STANZANI, RONNY
2022-05-26

Abstract

Movement analysis has become increasingly crucial in rehabilitation as a critical reference to plan therapeutic intervention in recent years. Despite being highly accurate, most of the available solutions on the market are limited to the clinical environment due to their cost and portability. During the rehabilitation period, the physiotherapist cannot follow the patient in the various delicate phases of the day. In periods of forced social distancing like the one we have recently experienced, the already limited medical visits may be further reduced, with the risk of decreasing treatment effectiveness. A possible solution may come from modern technologies, but at the moment, the available motion analysis devices are not affordable for private professionals to allow for ecological measurements, i.e. to collect data directly from the daily living scenario of the patient. Sentry is a wearable, non-invasive device that aims to answer most of these problems and is based on Inertial Measurement Units (IMUs). With an optimal trade-off between costs and portability, recent evidence promotes the use of IMUs in ecological measures to improve the effectiveness of the treatment. IMUs allow studying joints with more degrees of freedom at once for prolonged periods and without hindering the person's natural movement. This thesis presents the development and the performance estimation of an IMU-based device, with the development of both hardware and software to obtain a working prototype. The Sentry device includes two IMU sensors that can estimate the absolute orientation between the arm and the shoulder. Multiple tests have been performed using a robotic arm that executed repeated movements to evaluate repeatability, accuracy, and drift. These parameters were assessed under different speed values, positions and accelerations, reproducing the everyday conditions that a wearable device must withstand on a patient in the clinical phase. The sensors were also tested on a person in an actual use scenario to evaluate the effects of magnetic disturbance due to the environment, i.e. fields generated by electronic devices. Tests were carried out to evaluate the feasibility of this solution for ecological use, analysing aspects such as ease of use and repeatability of positioning (essential for use without the vigilance of the clinician) and battery life. The device was compared with the optoelectronic motion analysis system to analyse the planar shoulder movements of healthy people. The measurement uncertainties seem more than acceptable for the clinical applications targeted by the study, i.e., post-surgical limb rehabilitation. The limitations of the sensors are mainly related to magnetic disturbances such as hard and soft iron effects, which incidence can vary by application. It has been observed that this solution can respond to the needs of a rehabilitation environment that has to deal with an increasingly older population in developed countries and therefore requires all possible solutions to make the rehabilitation process more efficient.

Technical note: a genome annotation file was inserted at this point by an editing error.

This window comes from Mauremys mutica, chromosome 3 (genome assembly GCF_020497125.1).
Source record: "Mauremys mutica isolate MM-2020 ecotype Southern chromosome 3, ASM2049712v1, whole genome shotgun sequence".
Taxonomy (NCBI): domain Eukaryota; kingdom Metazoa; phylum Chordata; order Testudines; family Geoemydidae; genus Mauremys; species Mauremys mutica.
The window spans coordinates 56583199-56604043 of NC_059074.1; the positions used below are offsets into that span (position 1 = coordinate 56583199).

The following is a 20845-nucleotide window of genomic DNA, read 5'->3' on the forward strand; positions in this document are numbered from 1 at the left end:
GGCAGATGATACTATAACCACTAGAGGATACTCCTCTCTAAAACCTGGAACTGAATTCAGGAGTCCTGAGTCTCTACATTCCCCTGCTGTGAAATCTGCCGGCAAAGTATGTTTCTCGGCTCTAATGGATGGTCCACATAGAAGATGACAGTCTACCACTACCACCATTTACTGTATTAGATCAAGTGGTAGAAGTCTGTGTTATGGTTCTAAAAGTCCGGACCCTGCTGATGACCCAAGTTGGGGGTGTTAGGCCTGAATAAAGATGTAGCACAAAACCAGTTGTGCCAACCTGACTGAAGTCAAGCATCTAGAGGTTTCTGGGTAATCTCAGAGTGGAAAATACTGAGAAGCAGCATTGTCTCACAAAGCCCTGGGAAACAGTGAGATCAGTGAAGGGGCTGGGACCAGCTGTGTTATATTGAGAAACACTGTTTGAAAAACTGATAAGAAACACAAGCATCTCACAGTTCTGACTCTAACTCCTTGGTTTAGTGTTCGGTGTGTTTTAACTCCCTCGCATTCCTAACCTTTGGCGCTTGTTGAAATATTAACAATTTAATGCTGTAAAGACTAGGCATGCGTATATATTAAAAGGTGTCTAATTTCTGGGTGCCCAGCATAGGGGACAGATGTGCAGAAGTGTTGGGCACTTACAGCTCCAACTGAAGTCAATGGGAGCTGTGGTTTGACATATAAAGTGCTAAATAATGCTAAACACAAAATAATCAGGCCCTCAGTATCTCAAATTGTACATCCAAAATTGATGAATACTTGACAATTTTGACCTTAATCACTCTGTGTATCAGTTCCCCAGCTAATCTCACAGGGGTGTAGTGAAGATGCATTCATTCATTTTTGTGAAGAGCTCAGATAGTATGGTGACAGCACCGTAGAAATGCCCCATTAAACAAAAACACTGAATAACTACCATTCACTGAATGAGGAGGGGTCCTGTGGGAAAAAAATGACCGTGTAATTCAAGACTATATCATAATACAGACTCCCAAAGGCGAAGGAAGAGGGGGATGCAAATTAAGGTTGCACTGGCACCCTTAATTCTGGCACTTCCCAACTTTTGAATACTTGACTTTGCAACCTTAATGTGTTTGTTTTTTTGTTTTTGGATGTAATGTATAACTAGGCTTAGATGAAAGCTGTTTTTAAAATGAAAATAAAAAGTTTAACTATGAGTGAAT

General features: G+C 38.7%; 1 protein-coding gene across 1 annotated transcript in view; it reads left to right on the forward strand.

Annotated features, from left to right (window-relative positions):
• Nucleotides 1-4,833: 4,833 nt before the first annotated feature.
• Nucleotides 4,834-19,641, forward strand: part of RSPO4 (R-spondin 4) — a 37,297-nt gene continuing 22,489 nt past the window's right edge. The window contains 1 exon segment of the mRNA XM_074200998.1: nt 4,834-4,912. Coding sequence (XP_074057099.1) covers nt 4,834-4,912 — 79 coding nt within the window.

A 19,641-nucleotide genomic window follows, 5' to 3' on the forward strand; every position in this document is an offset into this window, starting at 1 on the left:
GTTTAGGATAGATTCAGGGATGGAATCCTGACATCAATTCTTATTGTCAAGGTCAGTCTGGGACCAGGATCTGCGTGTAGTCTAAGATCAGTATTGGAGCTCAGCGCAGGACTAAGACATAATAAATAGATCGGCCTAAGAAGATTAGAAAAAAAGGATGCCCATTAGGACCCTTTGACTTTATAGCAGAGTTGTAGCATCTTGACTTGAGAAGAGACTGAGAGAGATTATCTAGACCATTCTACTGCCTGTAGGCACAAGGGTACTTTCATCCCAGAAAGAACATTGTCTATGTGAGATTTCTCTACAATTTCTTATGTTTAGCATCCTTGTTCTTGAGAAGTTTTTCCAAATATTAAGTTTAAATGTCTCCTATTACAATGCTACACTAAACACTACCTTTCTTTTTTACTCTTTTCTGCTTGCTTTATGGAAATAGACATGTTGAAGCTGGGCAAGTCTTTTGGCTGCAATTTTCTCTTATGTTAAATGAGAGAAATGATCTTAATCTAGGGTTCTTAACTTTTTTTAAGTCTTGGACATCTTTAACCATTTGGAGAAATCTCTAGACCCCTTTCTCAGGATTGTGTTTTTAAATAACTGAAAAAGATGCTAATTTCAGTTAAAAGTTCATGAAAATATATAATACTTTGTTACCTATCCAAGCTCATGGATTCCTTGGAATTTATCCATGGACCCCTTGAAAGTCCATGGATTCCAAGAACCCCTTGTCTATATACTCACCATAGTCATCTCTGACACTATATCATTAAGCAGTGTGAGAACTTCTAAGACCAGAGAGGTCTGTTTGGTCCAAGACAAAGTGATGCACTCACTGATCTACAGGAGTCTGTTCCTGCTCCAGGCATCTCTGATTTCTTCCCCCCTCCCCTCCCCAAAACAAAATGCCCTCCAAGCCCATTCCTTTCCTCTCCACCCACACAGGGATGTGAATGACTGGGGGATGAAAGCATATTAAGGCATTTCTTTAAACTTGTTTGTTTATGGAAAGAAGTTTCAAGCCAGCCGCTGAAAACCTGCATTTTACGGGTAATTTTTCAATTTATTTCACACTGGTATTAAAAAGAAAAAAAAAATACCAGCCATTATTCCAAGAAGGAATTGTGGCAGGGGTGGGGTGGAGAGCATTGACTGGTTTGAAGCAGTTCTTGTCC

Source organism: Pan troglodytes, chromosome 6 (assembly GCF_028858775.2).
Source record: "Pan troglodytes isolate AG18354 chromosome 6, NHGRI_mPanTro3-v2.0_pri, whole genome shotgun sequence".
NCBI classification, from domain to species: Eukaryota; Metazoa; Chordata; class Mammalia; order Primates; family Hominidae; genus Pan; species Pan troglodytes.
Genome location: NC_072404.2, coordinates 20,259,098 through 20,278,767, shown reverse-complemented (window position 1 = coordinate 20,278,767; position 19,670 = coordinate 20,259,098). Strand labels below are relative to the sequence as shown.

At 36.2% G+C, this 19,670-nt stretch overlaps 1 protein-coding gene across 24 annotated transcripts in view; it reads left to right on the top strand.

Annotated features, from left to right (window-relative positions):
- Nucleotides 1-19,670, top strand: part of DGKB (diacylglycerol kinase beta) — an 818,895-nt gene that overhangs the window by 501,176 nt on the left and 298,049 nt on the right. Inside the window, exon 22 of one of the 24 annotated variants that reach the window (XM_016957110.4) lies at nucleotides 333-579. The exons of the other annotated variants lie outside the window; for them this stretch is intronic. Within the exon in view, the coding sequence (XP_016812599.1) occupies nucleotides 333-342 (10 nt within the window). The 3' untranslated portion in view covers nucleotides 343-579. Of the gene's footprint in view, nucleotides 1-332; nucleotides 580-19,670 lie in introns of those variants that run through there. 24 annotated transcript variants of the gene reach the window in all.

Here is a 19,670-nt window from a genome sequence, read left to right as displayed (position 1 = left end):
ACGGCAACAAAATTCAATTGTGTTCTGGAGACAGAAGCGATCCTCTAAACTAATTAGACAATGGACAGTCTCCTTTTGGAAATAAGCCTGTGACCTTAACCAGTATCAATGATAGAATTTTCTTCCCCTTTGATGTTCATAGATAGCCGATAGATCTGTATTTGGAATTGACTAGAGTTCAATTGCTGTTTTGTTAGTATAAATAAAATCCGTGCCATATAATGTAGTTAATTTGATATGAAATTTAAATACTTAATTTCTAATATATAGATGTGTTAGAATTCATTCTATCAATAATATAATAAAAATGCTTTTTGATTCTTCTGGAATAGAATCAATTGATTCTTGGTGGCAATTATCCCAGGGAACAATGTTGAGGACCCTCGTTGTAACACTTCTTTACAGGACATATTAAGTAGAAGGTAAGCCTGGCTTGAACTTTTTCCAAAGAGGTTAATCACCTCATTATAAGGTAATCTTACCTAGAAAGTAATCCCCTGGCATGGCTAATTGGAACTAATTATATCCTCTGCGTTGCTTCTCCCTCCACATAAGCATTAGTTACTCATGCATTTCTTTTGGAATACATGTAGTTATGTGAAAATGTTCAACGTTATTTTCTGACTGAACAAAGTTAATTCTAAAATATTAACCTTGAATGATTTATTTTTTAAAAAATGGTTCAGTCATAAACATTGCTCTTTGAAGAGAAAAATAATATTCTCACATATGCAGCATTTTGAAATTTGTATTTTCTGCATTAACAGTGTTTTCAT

Inertial Measurement Unit; IMU; Rehabilitation; Validation study; Development; Electronic; Sensor; Motion analysis;
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Utilizza questo identificativo per citare o creare un link a questo documento: http://hdl.handle.net/11567/1082802